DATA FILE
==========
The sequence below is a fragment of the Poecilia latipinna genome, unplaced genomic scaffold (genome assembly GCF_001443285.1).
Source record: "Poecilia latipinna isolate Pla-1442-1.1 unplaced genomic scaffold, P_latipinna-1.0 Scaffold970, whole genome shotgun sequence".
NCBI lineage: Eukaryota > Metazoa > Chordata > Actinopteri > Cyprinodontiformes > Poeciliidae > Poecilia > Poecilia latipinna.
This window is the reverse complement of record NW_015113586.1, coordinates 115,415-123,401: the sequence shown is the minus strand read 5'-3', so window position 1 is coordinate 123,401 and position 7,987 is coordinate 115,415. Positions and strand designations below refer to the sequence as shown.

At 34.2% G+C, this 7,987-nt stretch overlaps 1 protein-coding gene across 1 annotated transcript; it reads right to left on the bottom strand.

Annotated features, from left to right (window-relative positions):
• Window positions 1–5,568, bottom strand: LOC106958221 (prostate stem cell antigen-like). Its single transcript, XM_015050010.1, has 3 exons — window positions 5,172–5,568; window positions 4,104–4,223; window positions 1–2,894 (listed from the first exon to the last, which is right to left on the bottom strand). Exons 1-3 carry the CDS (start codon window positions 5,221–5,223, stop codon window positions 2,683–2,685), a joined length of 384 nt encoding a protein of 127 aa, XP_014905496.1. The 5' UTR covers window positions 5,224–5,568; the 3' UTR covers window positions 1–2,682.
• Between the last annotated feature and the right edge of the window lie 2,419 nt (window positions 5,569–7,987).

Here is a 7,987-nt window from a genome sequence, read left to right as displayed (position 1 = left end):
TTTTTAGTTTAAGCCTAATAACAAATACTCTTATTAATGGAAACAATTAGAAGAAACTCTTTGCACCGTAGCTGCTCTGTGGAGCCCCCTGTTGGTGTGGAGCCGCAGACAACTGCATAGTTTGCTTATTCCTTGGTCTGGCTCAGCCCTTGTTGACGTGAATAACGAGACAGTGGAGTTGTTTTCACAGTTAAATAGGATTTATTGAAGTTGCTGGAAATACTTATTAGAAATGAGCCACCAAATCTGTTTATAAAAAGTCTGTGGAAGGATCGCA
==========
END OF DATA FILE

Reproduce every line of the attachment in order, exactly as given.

The sequence below is a fragment of the Poecilia latipinna genome, unplaced genomic scaffold (genome assembly GCF_001443285.1).
Source record: "Poecilia latipinna isolate Pla-1442-1.1 unplaced genomic scaffold, P_latipinna-1.0 Scaffold970, whole genome shotgun sequence".
NCBI lineage: Eukaryota > Metazoa > Chordata > Actinopteri > Cyprinodontiformes > Poeciliidae > Poecilia > Poecilia latipinna.
This window is the reverse complement of record NW_015113586.1, coordinates 115,415-123,401: the sequence shown is the minus strand read 5'-3', so window position 1 is coordinate 123,401 and position 7,987 is coordinate 115,415. Positions and strand designations below refer to the sequence as shown.

At 34.2% G+C, this 7,987-nt stretch overlaps 1 protein-coding gene across 1 annotated transcript; it reads right to left on the bottom strand.

Annotated features, from left to right (window-relative positions):
• Window positions 1–5,568, bottom strand: LOC106958221 (prostate stem cell antigen-like). Its single transcript, XM_015050010.1, has 3 exons — window positions 5,172–5,568; window positions 4,104–4,223; window positions 1–2,894 (listed from the first exon to the last, which is right to left on the bottom strand). Exons 1-3 carry the CDS (start codon window positions 5,221–5,223, stop codon window positions 2,683–2,685), a joined length of 384 nt encoding a protein of 127 aa, XP_014905496.1. The 5' UTR covers window positions 5,224–5,568; the 3' UTR covers window positions 1–2,682.
• Between the last annotated feature and the right edge of the window lie 2,419 nt (window positions 5,569–7,987).

Here is a 7,987-nt window from a genome sequence, read left to right as displayed (position 1 = left end):
TTTTTAGTTTAAGCCTAATAACAAATACTCTTATTAATGGAAACAATTAGAAGAAACTCTTTGCACCGTAGCTGCTCTGTGGAGCCCCCTGTTGGTGTGGAGCCGCAGACAACTGCATAGTTTGCTTATTCCTTGGTCTGGCTCAGCCCTTGTTGACGTGAATAACGAGACAGTGGAGTTGTTTTCACAGTTAAATAGGATTTATTGAAGTTGCTGGAAATACTTATTAGAAATGAGCCACCAAATCTGTTTATAAAAAGTCTGTGGAAGGATCGCA